By Gail Page
Confession: I love dogs. When I gazed at the title of this book, I (correctly) assumed this had to be a tongue-in-cheek reading. All dogs are good. (Some owners...not so much.)
When I bought the book, I still had Lincoln, my behaviorally challenged but nonetheless wonderful pooch. Independent minded, he did not respond to training. He knew the treats would come eventually, whether he shook a paw (for no discernible purpose) or not. I was the one who had to adapt. He would just be a dog. Let Fido or Rex be the circus animal. I tried reading the book to Lincoln, but he lost interest and resumed barking enthusiastically at the bushes in the back yard.
I have read How to Be a Good Dog many times to young audiences and we always bond in laughter over Bobo, the goofy white dog whose exuberance makes his good intentions lead to disastrous results. His antics cause him to be banished to the doghouse by Mrs. Birdhead, his human companion. (“Owner” seems so improper; dogs are family members, not property.)
Cat, initially relieved to be rid of the canine, finds that life in the house just isn’t the same without Bobo. Thus, Cat teaches Bobo how to be good. Through Gail Page’s clever acrylic illustrations, we see how Cat teaches Bobo standard dog commands; their interpretations of heel and roll over will get an audience giggling. It’s all silly fun.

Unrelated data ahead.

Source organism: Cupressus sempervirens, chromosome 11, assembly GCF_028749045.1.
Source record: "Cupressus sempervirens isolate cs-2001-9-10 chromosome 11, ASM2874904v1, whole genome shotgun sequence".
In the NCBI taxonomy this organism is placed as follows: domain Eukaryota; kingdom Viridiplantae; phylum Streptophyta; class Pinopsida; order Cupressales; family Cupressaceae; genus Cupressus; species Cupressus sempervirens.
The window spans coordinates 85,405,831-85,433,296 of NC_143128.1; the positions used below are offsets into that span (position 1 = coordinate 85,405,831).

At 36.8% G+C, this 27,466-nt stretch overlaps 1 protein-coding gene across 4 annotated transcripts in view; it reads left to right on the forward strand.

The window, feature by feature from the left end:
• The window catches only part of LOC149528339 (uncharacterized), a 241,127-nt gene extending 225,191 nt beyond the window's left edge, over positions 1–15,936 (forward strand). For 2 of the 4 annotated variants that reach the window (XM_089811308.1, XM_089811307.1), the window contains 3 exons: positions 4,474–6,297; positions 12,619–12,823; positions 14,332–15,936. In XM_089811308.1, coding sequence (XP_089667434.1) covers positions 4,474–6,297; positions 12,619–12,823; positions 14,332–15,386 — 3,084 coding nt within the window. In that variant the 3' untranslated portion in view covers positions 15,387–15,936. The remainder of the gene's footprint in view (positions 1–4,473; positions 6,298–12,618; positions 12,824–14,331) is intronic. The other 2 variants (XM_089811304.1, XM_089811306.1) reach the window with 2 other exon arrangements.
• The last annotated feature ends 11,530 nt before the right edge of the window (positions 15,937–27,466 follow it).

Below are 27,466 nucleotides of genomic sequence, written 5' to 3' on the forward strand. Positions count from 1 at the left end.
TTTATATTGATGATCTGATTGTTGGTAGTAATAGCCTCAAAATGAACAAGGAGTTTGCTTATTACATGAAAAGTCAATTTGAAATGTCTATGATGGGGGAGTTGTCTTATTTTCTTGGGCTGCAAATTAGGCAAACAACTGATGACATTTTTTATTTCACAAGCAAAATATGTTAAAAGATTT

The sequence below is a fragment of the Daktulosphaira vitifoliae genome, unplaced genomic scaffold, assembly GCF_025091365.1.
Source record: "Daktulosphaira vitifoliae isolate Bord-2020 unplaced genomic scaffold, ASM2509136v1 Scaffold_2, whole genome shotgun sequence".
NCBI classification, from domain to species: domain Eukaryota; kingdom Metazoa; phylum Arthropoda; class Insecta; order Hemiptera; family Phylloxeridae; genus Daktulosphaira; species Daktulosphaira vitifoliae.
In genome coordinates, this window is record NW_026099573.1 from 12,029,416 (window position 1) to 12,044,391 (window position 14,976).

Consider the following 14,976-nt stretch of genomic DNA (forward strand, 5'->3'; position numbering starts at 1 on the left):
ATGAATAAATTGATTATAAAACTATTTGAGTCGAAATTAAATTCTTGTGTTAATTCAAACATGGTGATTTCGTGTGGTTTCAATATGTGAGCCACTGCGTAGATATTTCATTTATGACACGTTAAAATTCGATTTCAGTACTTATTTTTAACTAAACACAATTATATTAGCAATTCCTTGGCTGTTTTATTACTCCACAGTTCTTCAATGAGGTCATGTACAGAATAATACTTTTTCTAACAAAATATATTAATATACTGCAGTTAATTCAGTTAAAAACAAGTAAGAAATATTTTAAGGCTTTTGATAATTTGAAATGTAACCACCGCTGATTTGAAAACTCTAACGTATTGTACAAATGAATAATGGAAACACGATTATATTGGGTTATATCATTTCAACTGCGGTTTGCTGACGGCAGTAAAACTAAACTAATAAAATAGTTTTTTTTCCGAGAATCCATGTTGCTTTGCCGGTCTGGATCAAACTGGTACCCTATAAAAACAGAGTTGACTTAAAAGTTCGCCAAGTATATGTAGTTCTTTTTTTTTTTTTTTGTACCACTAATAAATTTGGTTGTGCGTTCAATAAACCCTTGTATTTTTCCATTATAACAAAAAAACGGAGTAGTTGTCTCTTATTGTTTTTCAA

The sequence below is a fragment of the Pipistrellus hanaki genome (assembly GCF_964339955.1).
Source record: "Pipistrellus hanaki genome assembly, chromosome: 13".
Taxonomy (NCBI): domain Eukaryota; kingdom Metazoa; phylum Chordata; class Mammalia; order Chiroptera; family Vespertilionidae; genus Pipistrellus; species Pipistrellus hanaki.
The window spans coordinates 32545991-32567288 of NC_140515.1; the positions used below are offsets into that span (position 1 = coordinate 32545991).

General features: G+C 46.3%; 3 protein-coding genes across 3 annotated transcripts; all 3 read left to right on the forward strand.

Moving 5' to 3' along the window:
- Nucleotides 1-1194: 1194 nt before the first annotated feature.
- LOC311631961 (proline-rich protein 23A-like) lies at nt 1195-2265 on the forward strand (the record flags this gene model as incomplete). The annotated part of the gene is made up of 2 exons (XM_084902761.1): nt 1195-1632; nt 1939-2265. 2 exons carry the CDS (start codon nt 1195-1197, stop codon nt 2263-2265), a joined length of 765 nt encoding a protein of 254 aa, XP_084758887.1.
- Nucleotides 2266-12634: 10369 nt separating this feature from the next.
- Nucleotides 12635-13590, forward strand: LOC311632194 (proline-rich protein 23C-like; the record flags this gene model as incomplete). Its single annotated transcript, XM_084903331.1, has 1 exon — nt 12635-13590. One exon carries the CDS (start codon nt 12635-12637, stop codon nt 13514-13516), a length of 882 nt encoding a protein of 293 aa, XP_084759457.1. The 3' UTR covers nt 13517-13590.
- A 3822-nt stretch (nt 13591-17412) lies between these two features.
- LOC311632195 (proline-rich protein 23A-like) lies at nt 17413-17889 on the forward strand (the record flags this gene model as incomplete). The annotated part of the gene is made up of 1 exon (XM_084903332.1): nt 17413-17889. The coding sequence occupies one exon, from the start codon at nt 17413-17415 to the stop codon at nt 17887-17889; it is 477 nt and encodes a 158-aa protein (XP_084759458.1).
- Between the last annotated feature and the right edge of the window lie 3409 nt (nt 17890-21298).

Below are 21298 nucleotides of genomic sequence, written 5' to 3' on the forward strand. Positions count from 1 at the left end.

When you read a simple picture book many times, you can still pick up new details. I recall a student being perplexed by Mrs. Birdhead who, naturally, has a bird on her head. However, this is the first time I followed the bird from page to page to see the bird’s actions and reactions. More silliness. Normally, I’m too entertained by Bobo to bother with the other characters.
Before, during and after reading How to Be a Good Dog, children will share all sorts of personal stories about all sorts of pets. As they make connections about their dogs, frogs and pet rocks, you’ll connect more with the children. Be a Good Reader and track down Good Dog.